"So even if the law specifically states that you cannot mine only in proclaimed and critical watersheds, the secretary of environment and natural resources can motu proprio (on his or her own impulse) decide and cancel mining operations in all watersheds? Aren't we violating the law here?" Sato asked.
Lopez again cited the Mining Act in reiterating that it is in her mandate to cancel the MPSAs in all watersheds.
"As I've said, I admire your passion to protect the environment, and I share that passion. My concern here is the law," Sato said.
"I mean, being lawmakers here, we would want to know the definition of a critical and proclaimed watershed because if there is something lacking in the law, then we should file a bill or pass a law to declare... that no mining activties can be conducted in all watersheds. Because I believe that we should follow what is stated in the law."
Senator Franklin Drilon joined the discussion: "Obviously there's a standard: You cannot mine in critical and proclaimed watersheds. That is the standard imposed by law. Now, is there a definition of what is critical? Or is that left to your discretion?"
Lopez said the law does not say that only critical areas are "no-go" zones, admitting that this is a "gray area." She added that the law does not stop the environment secretary from making a policy that includes all watersheds.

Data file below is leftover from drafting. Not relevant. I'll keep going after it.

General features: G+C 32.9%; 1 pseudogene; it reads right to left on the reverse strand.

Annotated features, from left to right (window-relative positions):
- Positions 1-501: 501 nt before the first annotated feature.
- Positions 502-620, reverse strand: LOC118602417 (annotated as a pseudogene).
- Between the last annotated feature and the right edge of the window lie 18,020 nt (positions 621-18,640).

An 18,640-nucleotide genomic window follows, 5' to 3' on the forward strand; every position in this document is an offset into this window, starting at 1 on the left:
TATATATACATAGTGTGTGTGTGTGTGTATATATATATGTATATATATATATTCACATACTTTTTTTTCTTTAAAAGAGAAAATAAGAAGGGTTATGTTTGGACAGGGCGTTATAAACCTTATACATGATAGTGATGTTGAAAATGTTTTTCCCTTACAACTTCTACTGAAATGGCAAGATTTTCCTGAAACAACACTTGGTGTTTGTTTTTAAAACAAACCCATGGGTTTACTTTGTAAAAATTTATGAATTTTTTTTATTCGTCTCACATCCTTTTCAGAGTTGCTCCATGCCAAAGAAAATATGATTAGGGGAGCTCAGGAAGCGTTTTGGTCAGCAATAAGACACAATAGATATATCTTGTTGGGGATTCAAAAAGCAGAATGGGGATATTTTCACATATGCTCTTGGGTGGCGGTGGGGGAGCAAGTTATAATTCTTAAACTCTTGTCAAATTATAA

But Drilon urged her to "make a fine distinction and definition" of her power to cancel MPSAs.
"That's where maybe you cannot get an agreement from many legislators because the law says critical, and therefore that is the standard imposed on the secretary and on the DENR, that the watershed must be critical in order that mining would be prohibited. We cannot just say that 'we have the mandate to ban everything.'"
Lacson then asked Lopez on who makes the proclamation that a watershed is critical.
"There was an executive order proclaiming 143 critical watersheds, and these areas are clearly no-go zones," she answered.
The discussion was cut short after Drilon moved to suspend the hearing that lasted for two hours.
Only two out of 23 who oppose Lopez's appointment were able to present their case before the CA before the hearing was suspended.
CA Assistant Majority Floor Leader and Senator Vicente Sotto III moved to resume the hearing on Thursday, March 9. – Rappler.com
Editor's note: In an earlier version of this story, the quote "I think is aimed to belittle or distract the nominee" was attributed to Occidental Mindoro Representative Josephine Ramirez Sato. It was Manila 6th District Representative Rosenda Ann Ocampo who said that. We apologize for the error.
Jee is part of Rappler's Central Desk, handling most of the world, science, and environment stories on the site. She enjoys listening to podcasts and K-pop, watching Asian dramas, and running long distances. She hopes to visit Israel someday to retrace the steps of her Savior.